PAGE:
Regardless of how you feel about Apple, whether you value Apple’s business policies and products more or less or what you think about the often high prices of the products, this book teaches a lot about innovation, focus, perseverance, and fighting spirit pay off in the end. It’s probably the most exciting and instructive biography I’ve ever read.
Steve’s great mission was to leave a mark in the universe. All of his actions were tailored to their mission, regardless of how they were received. It was what fueled Steve Jobs’ passion and made him passionate about his job. He was a dominant man who wanted to rule everything. In general, he was able to spread that passion to his employees by getting them to contribute their best version to revolutionize the world and make something great out of creating the products.
Everything should be as simple as possible. Our world today is complex enough. Steve didn’t think about innovation itself, but about excellence and making great products that people enjoy looking at and touching. He requested that the product be made in the simplest possible way to make sure everyone knew its functions. This made Apple the most innovative company in the technology industry and constantly brought innovations such as the iMac or the iPhone with them that were suitable for the mass market.
Steve also believed that people don’t know what they want until they are shown. And he was damn right about that.
In fact, Apple never really invented anything. They kind of stole other ideas from many other companies and put them together into one simple, beautiful, and perfect piece. This is true innovation and by no means a bad thing. Your own innovative strength is only as important as the ability to bring different elements together. Whether design and technology or hardware and software, sometimes you need one, combining ability to bring together the right people, skills, and solutions in order to stand out from the rest and to be successful.
Steve Jobs left Apple in 1985 and returned 11 years later in 1996. He returned as a consultant to revive an almost bankrupt company. And it didn’t take long to implement profound changes and become CEO again. Several projects were canceled, several employees made redundant, the product line was reduced to only 4 compared to the 40 before. All of this is geared towards simplicity. This has achieved a lot of success as the iMac is considered the best-selling computer of all time.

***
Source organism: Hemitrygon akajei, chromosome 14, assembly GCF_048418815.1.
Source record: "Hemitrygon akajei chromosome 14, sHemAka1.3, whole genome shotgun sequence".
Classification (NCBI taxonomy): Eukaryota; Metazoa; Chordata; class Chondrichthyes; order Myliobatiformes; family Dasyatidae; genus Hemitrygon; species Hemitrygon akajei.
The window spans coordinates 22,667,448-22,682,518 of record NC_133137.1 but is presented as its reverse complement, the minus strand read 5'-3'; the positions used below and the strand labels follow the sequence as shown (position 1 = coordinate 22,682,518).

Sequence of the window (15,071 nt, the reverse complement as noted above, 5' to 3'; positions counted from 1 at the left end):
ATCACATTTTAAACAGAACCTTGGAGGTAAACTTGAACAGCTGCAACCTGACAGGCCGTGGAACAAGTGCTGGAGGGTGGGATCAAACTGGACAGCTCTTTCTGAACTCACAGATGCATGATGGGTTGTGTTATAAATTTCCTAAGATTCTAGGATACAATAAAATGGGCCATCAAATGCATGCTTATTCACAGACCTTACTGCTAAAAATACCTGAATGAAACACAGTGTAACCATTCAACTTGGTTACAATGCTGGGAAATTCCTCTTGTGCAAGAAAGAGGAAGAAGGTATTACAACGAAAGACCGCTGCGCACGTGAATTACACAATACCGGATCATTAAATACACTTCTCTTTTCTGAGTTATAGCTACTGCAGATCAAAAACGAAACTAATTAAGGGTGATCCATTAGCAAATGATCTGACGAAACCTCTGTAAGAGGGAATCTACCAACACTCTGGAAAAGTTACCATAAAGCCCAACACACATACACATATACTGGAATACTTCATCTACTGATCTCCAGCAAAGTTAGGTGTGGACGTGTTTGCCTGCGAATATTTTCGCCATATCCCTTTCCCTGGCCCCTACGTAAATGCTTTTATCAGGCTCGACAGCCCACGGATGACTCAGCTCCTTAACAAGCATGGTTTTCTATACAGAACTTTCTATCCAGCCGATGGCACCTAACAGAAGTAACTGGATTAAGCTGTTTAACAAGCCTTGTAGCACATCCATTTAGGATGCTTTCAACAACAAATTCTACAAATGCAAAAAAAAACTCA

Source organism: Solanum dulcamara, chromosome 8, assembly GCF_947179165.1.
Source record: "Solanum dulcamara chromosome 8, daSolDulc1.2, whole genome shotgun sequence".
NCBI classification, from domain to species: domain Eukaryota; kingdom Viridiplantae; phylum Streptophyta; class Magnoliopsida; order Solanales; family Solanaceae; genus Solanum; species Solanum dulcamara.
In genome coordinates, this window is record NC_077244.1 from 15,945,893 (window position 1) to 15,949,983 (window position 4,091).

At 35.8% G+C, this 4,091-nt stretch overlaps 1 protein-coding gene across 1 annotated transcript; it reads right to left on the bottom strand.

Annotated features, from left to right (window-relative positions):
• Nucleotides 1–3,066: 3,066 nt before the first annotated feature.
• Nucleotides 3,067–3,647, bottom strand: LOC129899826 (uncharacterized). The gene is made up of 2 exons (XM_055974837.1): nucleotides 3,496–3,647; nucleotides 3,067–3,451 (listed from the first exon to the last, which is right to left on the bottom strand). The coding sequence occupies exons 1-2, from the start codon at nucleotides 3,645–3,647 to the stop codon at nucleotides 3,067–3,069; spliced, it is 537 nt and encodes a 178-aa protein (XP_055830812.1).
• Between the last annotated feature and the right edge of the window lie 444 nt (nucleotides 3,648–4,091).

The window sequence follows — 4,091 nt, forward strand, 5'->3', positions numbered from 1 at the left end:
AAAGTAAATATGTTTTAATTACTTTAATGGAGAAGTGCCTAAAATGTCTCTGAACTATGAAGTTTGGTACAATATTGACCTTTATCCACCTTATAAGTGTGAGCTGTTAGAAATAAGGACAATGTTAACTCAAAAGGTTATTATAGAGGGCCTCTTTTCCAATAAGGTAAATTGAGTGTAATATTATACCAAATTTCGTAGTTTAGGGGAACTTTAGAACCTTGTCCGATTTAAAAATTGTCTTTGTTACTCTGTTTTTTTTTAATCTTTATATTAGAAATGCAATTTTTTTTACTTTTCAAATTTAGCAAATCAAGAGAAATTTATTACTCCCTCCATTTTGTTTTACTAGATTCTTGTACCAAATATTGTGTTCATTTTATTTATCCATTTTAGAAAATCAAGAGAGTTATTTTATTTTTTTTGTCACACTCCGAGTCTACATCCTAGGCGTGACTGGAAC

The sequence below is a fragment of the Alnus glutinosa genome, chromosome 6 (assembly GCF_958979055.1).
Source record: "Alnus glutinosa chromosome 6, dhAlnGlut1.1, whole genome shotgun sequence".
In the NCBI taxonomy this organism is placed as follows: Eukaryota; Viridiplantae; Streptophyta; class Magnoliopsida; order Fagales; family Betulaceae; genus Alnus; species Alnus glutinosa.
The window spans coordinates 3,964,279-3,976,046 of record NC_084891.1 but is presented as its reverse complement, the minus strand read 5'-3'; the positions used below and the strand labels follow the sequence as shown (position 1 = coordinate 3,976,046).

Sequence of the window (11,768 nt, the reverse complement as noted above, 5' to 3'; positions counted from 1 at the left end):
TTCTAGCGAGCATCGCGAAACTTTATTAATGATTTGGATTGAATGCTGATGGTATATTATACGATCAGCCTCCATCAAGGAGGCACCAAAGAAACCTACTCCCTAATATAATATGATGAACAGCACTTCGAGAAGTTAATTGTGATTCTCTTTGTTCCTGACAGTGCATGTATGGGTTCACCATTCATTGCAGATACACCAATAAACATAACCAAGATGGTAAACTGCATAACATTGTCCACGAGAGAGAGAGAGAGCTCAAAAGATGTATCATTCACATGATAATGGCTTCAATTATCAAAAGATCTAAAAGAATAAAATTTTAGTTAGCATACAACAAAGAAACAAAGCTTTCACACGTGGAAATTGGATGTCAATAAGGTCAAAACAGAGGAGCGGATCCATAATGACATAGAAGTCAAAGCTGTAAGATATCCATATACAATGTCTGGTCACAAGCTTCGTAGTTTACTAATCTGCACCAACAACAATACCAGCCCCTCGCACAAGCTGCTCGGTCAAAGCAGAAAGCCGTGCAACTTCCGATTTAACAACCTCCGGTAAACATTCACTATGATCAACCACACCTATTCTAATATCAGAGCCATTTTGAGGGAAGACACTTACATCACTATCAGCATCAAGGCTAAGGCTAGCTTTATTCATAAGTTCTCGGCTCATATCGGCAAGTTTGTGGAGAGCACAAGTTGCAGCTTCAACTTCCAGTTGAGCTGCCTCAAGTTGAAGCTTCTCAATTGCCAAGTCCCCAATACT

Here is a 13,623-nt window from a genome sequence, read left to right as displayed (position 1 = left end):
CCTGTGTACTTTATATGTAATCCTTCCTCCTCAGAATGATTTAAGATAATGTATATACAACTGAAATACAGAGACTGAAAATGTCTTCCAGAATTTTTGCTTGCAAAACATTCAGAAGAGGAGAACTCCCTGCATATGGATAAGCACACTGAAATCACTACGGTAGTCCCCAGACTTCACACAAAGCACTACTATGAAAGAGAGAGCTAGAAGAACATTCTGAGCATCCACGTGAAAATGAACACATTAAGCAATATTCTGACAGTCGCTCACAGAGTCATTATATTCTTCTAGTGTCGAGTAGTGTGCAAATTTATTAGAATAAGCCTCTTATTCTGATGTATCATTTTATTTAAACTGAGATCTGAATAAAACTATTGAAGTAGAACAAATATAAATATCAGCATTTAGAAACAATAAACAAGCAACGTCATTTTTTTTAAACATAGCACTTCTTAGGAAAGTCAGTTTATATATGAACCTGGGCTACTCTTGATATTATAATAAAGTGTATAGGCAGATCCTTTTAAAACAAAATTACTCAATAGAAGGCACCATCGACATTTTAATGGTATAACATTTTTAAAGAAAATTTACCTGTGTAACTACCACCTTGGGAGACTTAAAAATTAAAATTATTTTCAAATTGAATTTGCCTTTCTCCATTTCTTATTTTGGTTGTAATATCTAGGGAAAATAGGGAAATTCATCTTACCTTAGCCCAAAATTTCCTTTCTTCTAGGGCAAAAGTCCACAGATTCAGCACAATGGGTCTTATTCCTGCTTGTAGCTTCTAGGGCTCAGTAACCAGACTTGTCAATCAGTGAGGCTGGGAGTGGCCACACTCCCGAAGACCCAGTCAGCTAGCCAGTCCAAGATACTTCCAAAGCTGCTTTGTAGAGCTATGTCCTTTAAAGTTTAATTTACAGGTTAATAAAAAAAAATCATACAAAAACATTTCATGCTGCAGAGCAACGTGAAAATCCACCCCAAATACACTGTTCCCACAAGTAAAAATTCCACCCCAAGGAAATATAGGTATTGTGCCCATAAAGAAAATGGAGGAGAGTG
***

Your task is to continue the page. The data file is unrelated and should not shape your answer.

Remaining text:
All you have to do is choose a handful of tasks and focus on them. Everything else does not matter.
Steve drove his employees crazy for the relentless pursuit of excellence, everything was thought to the smallest detail. After all, this is one of his most important legacies to Apple. For Steve, the design directly reflects the success and acceptance of the product. Both the design of the product and its packaging had the same meaning. In addition, a single draft was presented and discussed several times. He even went so far as to optimize the design of internal components of devices, although nobody gets to see them and he consciously built the products so that they were difficult or impossible to open and remodel because he didn’t like it when someone tinkered with his devices and maybe ruined the design.
Apple first worked out the design and then looked for a solution to bring the hardware into the housing of the device. This turned out to be a great challenge at times and was exactly the opposite of what the competition did, but it was worth it.
All the successes that Steve achieved were only possible thanks to his team. He’s always made great partnerships and brought important people to his business. One of the most important of these was the designer Jonathan Ive, who always worked directly with Jobs and was above the hardware engineers in the company. He’s always made it a point to have a small team, to recruit the best, and to encourage people to do what they want and give their opinion right in your face. It was very important to him that his team members weren’t the kind of people who would always say “Yes”.
Steve is a person who tightly controls all processes in a perfectionist way.
He keeps control of everything to create the best experience for the user. One of the measures taken was not to accept any outside partners and no deep modifications to their creations. This meant not just making hardware and software into a closed ecosystem, but also controlling what could be done with the actual products once purchased.
Those were just a few of the highlights of the book and I hope you learned something and found interest in reading the whole book. If you’ve already read it, feel free to comment on what excited you most about Steve’s life.